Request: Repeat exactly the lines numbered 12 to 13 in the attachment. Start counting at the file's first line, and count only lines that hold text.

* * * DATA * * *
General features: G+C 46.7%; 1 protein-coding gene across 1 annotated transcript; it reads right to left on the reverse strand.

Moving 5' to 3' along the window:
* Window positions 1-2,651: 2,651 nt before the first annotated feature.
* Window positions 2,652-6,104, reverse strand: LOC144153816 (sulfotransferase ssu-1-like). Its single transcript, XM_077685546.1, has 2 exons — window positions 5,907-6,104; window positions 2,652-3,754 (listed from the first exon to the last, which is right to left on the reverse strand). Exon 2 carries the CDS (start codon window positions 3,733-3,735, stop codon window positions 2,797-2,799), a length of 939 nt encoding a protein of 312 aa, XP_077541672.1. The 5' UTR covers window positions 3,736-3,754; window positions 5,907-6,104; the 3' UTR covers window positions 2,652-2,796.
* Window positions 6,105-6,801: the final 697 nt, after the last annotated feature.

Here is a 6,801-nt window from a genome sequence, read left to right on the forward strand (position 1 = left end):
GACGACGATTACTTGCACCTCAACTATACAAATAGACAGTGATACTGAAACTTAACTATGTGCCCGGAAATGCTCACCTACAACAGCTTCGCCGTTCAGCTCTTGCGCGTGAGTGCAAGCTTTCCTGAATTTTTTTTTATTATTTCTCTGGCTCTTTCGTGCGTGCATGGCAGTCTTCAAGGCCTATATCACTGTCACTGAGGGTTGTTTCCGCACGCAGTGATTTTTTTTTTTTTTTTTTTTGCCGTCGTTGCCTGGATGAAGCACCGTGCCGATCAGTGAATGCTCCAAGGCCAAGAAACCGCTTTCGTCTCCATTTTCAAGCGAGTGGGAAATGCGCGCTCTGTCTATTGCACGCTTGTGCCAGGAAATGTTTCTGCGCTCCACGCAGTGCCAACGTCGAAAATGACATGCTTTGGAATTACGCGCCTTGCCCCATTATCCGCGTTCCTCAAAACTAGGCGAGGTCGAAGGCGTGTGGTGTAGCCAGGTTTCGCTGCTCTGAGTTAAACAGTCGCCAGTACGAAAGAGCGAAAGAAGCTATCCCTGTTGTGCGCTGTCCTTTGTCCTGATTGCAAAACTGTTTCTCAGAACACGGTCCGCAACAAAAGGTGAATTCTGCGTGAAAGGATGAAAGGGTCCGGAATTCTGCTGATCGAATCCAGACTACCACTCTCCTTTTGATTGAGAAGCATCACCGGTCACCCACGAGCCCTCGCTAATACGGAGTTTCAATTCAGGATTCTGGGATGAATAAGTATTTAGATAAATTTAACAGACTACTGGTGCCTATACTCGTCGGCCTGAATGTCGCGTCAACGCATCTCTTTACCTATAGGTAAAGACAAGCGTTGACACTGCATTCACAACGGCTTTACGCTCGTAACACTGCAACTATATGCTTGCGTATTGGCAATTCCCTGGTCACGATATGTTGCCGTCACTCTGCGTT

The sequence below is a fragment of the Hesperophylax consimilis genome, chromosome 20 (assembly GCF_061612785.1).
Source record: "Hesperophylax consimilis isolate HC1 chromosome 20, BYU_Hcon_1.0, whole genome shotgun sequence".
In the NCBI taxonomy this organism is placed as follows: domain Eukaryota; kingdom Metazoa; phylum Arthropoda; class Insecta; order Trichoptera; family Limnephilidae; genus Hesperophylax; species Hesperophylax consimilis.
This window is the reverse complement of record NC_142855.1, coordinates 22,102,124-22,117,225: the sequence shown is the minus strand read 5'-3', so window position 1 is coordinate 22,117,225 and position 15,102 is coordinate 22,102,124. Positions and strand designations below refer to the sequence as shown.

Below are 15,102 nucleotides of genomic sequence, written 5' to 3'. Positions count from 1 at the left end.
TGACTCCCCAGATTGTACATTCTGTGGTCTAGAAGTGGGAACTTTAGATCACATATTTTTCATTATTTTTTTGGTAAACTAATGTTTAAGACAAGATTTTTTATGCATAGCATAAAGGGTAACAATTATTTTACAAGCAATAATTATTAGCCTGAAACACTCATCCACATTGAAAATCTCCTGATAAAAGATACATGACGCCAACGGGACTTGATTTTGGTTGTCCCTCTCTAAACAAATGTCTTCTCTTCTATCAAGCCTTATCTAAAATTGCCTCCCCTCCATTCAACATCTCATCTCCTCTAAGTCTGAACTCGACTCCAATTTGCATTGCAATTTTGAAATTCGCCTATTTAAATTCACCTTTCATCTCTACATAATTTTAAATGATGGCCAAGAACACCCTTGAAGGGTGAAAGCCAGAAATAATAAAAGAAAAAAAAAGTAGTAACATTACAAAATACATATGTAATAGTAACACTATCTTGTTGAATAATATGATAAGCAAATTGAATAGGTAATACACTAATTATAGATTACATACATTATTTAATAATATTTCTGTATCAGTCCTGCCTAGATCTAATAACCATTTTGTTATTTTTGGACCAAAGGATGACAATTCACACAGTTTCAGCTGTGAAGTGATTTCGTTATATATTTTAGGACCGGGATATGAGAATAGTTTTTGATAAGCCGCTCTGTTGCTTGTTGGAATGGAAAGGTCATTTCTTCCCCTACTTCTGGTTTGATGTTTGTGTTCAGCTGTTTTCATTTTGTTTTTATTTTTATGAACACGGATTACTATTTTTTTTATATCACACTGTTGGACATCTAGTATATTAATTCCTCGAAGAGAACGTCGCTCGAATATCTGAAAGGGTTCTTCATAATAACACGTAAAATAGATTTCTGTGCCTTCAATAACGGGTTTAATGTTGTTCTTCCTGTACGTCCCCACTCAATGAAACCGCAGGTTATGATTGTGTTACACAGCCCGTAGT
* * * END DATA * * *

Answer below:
Below are 15,102 nucleotides of genomic sequence, written 5' to 3'. Positions count from 1 at the left end.
TGACTCCCCAGATTGTACATTCTGTGGTCTAGAAGTGGGAACTTTAGATCACATATTTTTCATTATTTTTTTGGTAAACTAATGTTTAAGACAAGATTTTTTATGCATAGCATAAAGGGTAACAATTATTTTACAAGCAATAATTATTAGCCTGAAACACTCATCCACATTGAAAATCTCCTGATAAAAGATACATGACGCCAACGGGACTTGATTTTGGTTGTCCCTCTCTAAACAAATGTCTTCTCTTCTATCAAGCCTTATCTAAAATTGCCTCCCCTCCATTCAACATCTCATCTCCTCTAAGTCTGAACTCGACTCCAATTTGCATTGCAATTTTGAAATTCGCCTATTTAAATTCACCTTTCATCTCTACATAATTTTAAATGATGGCCAAGAACACCCTTGAAGGGTGAAAGCCAGAAATAATAAAAGAAAAAAAAAGTAGTAACATTACAAAATACATATGTAATAGTAACACTATCTTGTTGAATAATATGATAAGCAAATTGAATAGGTAATACACTAATTATAGATTACATACATTATTTAATAATATTTCTGTATCAGTCCTGCCTAGATCTAATAACCATTTTGTTATTTTTGGACCAAAGGATGACAATTCACACAGTTTCAGCTGTGAAGTGATTTCGTTATATATTTTAGGACCGGGATATGAGAATAGTTTTTGATAAGCCGCTCTGTTGCTTGTTGGAATGGAAAGGTCATTTCTTCCCCTACTTCTGGTTTGATGTTTGTGTTCAGCTGTTTTCATTTTGTTTTTATTTTTATGAACACGGATTACTATTTTTTTTATATCACACTGTTGGACATCTAGTATATTAATTCCTCGAAGAGAACGTCGCTCGAATATCTGAAAGGGTTCTTCATAATAACACGTAAAATAGATTTCTGTGCCTTCAATAACGGGTTTAATGTTGTTCTTCCTGTACGTCCCCACTCAATGAAACCGCAGGTTATGATTGTGTTACACAGCCCGTAGT